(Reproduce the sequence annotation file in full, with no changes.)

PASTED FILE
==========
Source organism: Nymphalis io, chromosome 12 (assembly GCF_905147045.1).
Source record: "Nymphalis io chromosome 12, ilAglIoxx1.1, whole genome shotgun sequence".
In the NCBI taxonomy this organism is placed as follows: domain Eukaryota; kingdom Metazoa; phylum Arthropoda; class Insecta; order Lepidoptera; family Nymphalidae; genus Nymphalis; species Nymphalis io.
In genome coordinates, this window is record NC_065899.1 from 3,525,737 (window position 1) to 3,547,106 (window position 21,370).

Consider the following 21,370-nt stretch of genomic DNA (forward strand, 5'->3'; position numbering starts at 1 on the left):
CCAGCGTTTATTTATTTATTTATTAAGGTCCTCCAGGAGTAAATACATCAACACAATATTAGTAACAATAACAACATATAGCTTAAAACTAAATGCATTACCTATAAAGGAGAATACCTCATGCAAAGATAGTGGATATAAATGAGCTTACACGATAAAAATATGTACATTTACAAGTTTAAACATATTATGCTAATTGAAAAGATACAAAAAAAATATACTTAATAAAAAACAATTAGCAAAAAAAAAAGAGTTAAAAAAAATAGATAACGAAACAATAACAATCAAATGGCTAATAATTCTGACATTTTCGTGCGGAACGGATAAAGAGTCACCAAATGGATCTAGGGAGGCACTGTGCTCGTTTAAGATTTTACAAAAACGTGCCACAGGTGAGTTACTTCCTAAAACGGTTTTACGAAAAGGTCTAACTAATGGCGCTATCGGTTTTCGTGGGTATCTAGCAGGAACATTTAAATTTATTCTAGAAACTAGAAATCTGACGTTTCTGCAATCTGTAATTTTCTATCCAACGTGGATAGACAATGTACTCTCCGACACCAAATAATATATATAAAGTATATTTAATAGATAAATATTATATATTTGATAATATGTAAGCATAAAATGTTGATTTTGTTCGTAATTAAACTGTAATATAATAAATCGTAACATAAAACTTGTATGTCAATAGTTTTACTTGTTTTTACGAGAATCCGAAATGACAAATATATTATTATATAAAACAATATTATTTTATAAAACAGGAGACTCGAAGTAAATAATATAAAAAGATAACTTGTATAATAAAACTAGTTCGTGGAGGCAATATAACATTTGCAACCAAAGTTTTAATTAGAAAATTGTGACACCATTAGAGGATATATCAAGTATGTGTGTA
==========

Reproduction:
Source organism: Nymphalis io, chromosome 12 (assembly GCF_905147045.1).
Source record: "Nymphalis io chromosome 12, ilAglIoxx1.1, whole genome shotgun sequence".
In the NCBI taxonomy this organism is placed as follows: domain Eukaryota; kingdom Metazoa; phylum Arthropoda; class Insecta; order Lepidoptera; family Nymphalidae; genus Nymphalis; species Nymphalis io.
In genome coordinates, this window is record NC_065899.1 from 3,525,737 (window position 1) to 3,547,106 (window position 21,370).

Consider the following 21,370-nt stretch of genomic DNA (forward strand, 5'->3'; position numbering starts at 1 on the left):
CCAGCGTTTATTTATTTATTTATTAAGGTCCTCCAGGAGTAAATACATCAACACAATATTAGTAACAATAACAACATATAGCTTAAAACTAAATGCATTACCTATAAAGGAGAATACCTCATGCAAAGATAGTGGATATAAATGAGCTTACACGATAAAAATATGTACATTTACAAGTTTAAACATATTATGCTAATTGAAAAGATACAAAAAAAATATACTTAATAAAAAACAATTAGCAAAAAAAAAAGAGTTAAAAAAAATAGATAACGAAACAATAACAATCAAATGGCTAATAATTCTGACATTTTCGTGCGGAACGGATAAAGAGTCACCAAATGGATCTAGGGAGGCACTGTGCTCGTTTAAGATTTTACAAAAACGTGCCACAGGTGAGTTACTTCCTAAAACGGTTTTACGAAAAGGTCTAACTAATGGCGCTATCGGTTTTCGTGGGTATCTAGCAGGAACATTTAAATTTATTCTAGAAACTAGAAATCTGACGTTTCTGCAATCTGTAATTTTCTATCCAACGTGGATAGACAATGTACTCTCCGACACCAAATAATATATATAAAGTATATTTAATAGATAAATATTATATATTTGATAATATGTAAGCATAAAATGTTGATTTTGTTCGTAATTAAACTGTAATATAATAAATCGTAACATAAAACTTGTATGTCAATAGTTTTACTTGTTTTTACGAGAATCCGAAATGACAAATATATTATTATATAAAACAATATTATTTTATAAAACAGGAGACTCGAAGTAAATAATATAAAAAGATAACTTGTATAATAAAACTAGTTCGTGGAGGCAATATAACATTTGCAACCAAAGTTTTAATTAGAAAATTGTGACACCATTAGAGGATATATCAAGTATGTGTGTA